"The Fulton Theatre is the diamond of the City of Lancaster," enthuses philanthropist Jeanne Donlevy Arnold, as she and her husband Edward H.
Arnold contemplate the mammoth new renovation and building project that will bear the couple's name, as it nears completion. "This [project] is definitely a homerun," she
Her husband Ed feels that " Lancaster is the most dynamic city in Pennsylvania." With the restaurants, shops, and now this new Fulton
complex, "it will become a true destination and the Fulton will be a major regional theatre."
The Ed and Jeannie Arnold Center for the Performing Arts represents a bold, brave, beautiful – and transformative – overhaul of an entire city block in downtown Lancaster to create a campus which will house the renovated Fulton Theatre, the Tell Studio Theatre, Castagna Hall, the Cuilliton Tower,, the Anne B.Barshinger Artists' Village, the Zorlan Hagelgans, Hagelgans & Veronis Lobby, and the Rodgers and Associates Lounge. The 29-million dollar project stretching along North Prince Street and Water Street and bordered by South King Street and West Grant Street will make the Fulton one of the most remarkable and dazzling performing arts complexes in the nation.
Once dubbed "the Bill and Melinda Gates of Lebanon Valley," the Arnolds have been generous benefactors to numerous local and national
organizations, among them Penn State Hershey Children's Hospital, Lebanon Valley College, the Ronald MacDonald Charities of Central Pennsylvania, and the Boy Scouts Foundation,
but, with the exception of an investment in a pre-Broadway tryout of the musical First Wives, there giving had not focused on the arts. Asked how they arrived at the
decision to commit so fully to the Fulton Theatre's Breakthrough Campaign, both Arnolds reflect on the road that has brought them to this watershed moment.
The couple agrees that it was Jeannie who began the saga. As she tells it:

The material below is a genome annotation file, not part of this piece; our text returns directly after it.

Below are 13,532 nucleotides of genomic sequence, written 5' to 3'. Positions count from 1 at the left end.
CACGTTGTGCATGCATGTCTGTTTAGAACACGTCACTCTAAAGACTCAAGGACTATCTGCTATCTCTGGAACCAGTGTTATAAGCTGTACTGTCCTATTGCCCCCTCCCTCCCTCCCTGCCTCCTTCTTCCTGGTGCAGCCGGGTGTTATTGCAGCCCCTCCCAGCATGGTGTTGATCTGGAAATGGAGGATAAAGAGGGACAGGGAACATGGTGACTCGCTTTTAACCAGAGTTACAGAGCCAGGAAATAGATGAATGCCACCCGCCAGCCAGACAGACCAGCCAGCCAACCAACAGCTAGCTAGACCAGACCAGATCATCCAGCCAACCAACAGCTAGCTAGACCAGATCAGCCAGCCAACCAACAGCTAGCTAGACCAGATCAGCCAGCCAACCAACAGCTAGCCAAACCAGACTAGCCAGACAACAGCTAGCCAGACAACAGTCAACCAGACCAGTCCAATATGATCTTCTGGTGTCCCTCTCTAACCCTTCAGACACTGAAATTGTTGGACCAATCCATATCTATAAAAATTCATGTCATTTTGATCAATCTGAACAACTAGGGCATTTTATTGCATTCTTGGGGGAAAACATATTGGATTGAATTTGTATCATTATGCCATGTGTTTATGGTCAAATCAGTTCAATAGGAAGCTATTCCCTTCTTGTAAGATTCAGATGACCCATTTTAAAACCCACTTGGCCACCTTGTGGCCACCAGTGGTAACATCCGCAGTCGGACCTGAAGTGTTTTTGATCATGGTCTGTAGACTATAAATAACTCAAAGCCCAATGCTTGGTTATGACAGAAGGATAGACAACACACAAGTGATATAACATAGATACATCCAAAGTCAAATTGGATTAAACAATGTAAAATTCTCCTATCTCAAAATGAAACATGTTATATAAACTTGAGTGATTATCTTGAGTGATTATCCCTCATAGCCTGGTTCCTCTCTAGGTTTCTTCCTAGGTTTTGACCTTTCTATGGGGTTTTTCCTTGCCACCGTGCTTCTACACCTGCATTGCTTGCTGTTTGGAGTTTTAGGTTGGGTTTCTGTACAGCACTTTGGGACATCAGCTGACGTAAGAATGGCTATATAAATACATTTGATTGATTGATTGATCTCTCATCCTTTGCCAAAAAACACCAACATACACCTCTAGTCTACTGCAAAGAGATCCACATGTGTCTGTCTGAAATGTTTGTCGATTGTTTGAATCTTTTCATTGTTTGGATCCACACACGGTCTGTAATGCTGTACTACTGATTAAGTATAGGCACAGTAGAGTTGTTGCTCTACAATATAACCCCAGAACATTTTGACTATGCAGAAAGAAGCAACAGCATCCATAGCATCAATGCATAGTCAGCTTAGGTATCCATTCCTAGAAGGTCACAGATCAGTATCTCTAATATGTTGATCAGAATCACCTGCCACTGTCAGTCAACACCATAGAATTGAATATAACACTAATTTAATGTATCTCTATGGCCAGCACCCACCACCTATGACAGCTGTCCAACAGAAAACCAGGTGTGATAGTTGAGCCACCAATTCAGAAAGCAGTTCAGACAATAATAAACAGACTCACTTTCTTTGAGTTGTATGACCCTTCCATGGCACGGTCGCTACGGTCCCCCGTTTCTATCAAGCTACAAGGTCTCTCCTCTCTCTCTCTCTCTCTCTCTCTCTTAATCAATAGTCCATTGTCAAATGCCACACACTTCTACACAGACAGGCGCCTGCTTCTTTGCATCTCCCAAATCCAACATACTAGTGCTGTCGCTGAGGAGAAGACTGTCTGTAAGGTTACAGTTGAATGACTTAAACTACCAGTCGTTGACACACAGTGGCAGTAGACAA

"I was a subscriber ten years before Ed and I got married. I lived in Lancaster at the time, and I used to go to all the shows with one of my
girlfriends on Friday nights and even donated $2000 for a seat in my name during the earlier renovations. Then I met Ed in 1998 and when we
married in 2000, we continued the subscription Since Marc [Robin] took over the helm, the shows have continued to get better and better. They
were always good, but they are phenomenal now. In the beginning Ed wasn't inclined to donate to arts, but the Fulton and Marc and the beauty of
all the productions turned that around."
Ed continues, " I look at philanthropy as an investment. For me this has
been one of my greatest investments to have such fantastic theatre so close to home. The performances at the Fulton are as good as any we have ever
seen. It has been rare that we have missed a single one in twenty years, and often we go twice."
Jeannie concurs, "I was so pleased he could join me in my appreciation and
love for that theatre. We have been married twenty-one years now, and it is one of our favorite things. Marc Robin has been a phenomenal executive,
director, and producer all rolled into one."
Ed echoes his wife's sentiment: "Marc is so talented and so enthusiastic,